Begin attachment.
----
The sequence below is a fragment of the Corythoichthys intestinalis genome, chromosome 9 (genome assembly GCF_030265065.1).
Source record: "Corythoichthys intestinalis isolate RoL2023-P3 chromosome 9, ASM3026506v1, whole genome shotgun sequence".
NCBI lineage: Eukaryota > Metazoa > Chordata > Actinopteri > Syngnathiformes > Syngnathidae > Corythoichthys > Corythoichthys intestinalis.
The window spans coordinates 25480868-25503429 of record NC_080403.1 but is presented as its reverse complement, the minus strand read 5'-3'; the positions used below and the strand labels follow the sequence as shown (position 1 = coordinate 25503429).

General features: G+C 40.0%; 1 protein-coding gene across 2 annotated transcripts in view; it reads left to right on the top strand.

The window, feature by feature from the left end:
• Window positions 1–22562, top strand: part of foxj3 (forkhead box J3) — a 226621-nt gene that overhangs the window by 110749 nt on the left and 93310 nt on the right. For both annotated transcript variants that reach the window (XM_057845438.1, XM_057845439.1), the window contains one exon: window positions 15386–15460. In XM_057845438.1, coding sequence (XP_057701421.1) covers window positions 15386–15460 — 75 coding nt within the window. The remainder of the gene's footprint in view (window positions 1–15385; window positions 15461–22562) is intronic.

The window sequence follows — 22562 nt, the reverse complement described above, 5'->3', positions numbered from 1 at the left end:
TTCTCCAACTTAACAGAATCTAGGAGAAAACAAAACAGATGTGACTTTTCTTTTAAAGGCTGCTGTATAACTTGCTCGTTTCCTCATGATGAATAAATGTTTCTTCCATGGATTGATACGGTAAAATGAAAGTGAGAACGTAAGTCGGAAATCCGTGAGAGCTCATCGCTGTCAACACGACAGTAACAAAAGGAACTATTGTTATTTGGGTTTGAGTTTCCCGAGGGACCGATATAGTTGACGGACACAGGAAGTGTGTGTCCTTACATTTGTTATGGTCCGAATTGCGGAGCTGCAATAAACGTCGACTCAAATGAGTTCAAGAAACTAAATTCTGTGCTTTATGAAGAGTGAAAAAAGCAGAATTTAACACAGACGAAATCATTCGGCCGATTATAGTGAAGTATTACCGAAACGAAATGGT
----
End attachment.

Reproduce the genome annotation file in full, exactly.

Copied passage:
The sequence below is a fragment of the Corythoichthys intestinalis genome, chromosome 9 (genome assembly GCF_030265065.1).
Source record: "Corythoichthys intestinalis isolate RoL2023-P3 chromosome 9, ASM3026506v1, whole genome shotgun sequence".
NCBI lineage: Eukaryota > Metazoa > Chordata > Actinopteri > Syngnathiformes > Syngnathidae > Corythoichthys > Corythoichthys intestinalis.
The window spans coordinates 25480868-25503429 of record NC_080403.1 but is presented as its reverse complement, the minus strand read 5'-3'; the positions used below and the strand labels follow the sequence as shown (position 1 = coordinate 25503429).

General features: G+C 40.0%; 1 protein-coding gene across 2 annotated transcripts in view; it reads left to right on the top strand.

The window, feature by feature from the left end:
• Window positions 1–22562, top strand: part of foxj3 (forkhead box J3) — a 226621-nt gene that overhangs the window by 110749 nt on the left and 93310 nt on the right. For both annotated transcript variants that reach the window (XM_057845438.1, XM_057845439.1), the window contains one exon: window positions 15386–15460. In XM_057845438.1, coding sequence (XP_057701421.1) covers window positions 15386–15460 — 75 coding nt within the window. The remainder of the gene's footprint in view (window positions 1–15385; window positions 15461–22562) is intronic.

The window sequence follows — 22562 nt, the reverse complement described above, 5'->3', positions numbered from 1 at the left end:
TTCTCCAACTTAACAGAATCTAGGAGAAAACAAAACAGATGTGACTTTTCTTTTAAAGGCTGCTGTATAACTTGCTCGTTTCCTCATGATGAATAAATGTTTCTTCCATGGATTGATACGGTAAAATGAAAGTGAGAACGTAAGTCGGAAATCCGTGAGAGCTCATCGCTGTCAACACGACAGTAACAAAAGGAACTATTGTTATTTGGGTTTGAGTTTCCCGAGGGACCGATATAGTTGACGGACACAGGAAGTGTGTGTCCTTACATTTGTTATGGTCCGAATTGCGGAGCTGCAATAAACGTCGACTCAAATGAGTTCAAGAAACTAAATTCTGTGCTTTATGAAGAGTGAAAAAAGCAGAATTTAACACAGACGAAATCATTCGGCCGATTATAGTGAAGTATTACCGAAACGAAATGGT